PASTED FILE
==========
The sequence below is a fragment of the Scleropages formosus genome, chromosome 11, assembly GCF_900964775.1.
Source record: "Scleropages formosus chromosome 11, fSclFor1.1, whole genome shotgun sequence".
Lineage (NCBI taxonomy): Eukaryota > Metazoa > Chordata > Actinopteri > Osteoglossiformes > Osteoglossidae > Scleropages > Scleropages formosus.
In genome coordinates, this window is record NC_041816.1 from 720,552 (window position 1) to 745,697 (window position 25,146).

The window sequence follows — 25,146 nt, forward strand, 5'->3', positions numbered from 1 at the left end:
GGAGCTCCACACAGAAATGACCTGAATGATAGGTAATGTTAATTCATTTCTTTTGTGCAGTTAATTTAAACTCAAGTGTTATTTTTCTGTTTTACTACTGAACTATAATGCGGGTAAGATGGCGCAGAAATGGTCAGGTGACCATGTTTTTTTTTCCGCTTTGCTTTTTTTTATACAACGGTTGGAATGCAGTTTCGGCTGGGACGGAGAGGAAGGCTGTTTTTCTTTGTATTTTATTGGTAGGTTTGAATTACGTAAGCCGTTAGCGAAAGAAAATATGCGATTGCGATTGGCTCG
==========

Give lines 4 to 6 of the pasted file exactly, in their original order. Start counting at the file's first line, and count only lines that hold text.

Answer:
In genome coordinates, this window is record NC_041816.1 from 720,552 (window position 1) to 745,697 (window position 25,146).

The window sequence follows — 25,146 nt, forward strand, 5'->3', positions numbered from 1 at the left end:
GGAGCTCCACACAGAAATGACCTGAATGATAGGTAATGTTAATTCATTTCTTTTGTGCAGTTAATTTAAACTCAAGTGTTATTTTTCTGTTTTACTACTGAACTATAATGCGGGTAAGATGGCGCAGAAATGGTCAGGTGACCATGTTTTTTTTTCCGCTTTGCTTTTTTTTATACAACGGTTGGAATGCAGTTTCGGCTGGGACGGAGAGGAAGGCTGTTTTTCTTTGTATTTTATTGGTAGGTTTGAATTACGTAAGCCGTTAGCGAAAGAAAATATGCGATTGCGATTGGCTCG